for now it's more than enough, it's redemption, temporarily eternal, these freaks each in their own iteration, someday maybe sure, some world out there yet unseen, not his not hers, where they'd just be two more unjungled creatures, making the day's account amid the steady quiet grace of an alien elect
tempo breath skylight/ edit your pleasure

Beat that, NYRB.

they're upside down!

Well, yeah; it's a weblog. But I've re-chronned.

Beat that, NYRB, 8 to the bar?

I'll even pay the first round.

. . .
by Anselm Dovetonsils


The newest Hotsy Totsy Club member continues:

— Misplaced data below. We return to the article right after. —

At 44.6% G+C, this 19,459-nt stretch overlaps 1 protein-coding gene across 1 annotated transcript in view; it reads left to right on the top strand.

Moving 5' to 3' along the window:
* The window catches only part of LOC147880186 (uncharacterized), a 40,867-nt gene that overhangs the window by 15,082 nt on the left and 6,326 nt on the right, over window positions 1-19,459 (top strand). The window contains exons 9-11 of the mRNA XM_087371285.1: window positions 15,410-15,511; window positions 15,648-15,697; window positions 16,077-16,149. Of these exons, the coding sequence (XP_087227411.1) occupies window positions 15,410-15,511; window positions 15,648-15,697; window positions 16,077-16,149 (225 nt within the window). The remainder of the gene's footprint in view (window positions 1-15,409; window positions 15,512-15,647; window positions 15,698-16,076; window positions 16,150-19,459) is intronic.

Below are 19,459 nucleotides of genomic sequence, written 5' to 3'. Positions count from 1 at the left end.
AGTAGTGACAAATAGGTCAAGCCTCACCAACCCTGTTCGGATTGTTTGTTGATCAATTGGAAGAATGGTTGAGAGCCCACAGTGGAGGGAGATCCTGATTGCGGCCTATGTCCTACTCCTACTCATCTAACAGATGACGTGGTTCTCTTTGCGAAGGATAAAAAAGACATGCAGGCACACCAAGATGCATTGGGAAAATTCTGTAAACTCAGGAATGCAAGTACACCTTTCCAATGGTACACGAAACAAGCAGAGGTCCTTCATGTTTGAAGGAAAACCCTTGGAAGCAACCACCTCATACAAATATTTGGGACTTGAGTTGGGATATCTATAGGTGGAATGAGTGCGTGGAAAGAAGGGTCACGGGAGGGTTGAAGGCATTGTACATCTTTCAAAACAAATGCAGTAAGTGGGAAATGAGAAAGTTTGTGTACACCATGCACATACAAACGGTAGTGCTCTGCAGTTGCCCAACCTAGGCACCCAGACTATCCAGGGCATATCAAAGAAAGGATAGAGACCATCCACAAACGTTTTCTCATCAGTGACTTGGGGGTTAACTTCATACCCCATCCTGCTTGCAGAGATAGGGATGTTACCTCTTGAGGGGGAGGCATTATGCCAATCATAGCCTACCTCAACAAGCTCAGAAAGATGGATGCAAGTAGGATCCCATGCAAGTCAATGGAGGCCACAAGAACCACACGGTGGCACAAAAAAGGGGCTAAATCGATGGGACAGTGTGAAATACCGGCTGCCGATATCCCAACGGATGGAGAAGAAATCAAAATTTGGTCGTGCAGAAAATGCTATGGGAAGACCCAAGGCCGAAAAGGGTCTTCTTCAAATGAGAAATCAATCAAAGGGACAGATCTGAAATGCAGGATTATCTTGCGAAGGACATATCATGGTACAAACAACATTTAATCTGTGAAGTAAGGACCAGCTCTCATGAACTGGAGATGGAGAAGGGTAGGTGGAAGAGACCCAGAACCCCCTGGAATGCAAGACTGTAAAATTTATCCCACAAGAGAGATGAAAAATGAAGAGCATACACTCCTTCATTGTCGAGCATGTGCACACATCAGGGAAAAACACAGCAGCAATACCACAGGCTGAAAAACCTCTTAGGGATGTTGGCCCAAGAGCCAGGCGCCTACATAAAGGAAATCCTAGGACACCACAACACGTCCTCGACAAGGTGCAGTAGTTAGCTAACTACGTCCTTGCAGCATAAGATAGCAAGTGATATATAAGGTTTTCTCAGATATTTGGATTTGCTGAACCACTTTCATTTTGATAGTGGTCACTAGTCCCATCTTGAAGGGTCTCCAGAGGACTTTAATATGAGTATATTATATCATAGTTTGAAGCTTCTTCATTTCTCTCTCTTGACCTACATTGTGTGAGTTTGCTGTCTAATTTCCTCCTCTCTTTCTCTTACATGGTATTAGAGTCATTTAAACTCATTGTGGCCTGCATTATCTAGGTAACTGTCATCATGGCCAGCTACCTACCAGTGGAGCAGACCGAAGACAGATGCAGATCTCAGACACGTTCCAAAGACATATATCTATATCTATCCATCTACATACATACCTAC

SERIES PANOPTHALMACON: CAROLIÑA YES/NO/MAYBE Item 1: Days gone by, decades, four and a pocketful of months, a coin purse of months, smiling blindly. Apples, so trees, rows, bees, firewood stacked around Jack the Landlord's weekend shack, one day sneaking quick peeking, I saw a transciever-thing under the bunk, little curtain pulled back and I'd moved too quick from the big house, the unexpeced jump, hey Jack you got a like a radio station in this funkedy-funk lil cabin eh? Him bein a semi-famous DJ of AM yore so first impress related to Sh shh Okay yeah yeah. Okay. Talk and quiet in there Parsifal Yeah later holding Anna close for loves in the kitchen hey sub-audial and whisper in her ear, Jack's got some kinda wire runnin, in here I think, she's breath intake hold nodding just a bit and embraces tighter me a little closer, so now, me, what, do, so before I lived there I was up in the burb'd leftovers St. Rose, Saint Rose, teeny dwelling small doors and a window that held light of birdsong, college boy I run off it by a buncha Nam vets, 12 miles to the set-up in the orchards, running, run, quick, keep going hurry, run by abandoned trees abandoned fruit small bitter rose-cousins so having moves that went close to the thing in there, machines of perception, power of illusory norm, and chumped into complicit passive and fight it but make that fighting count for more than image son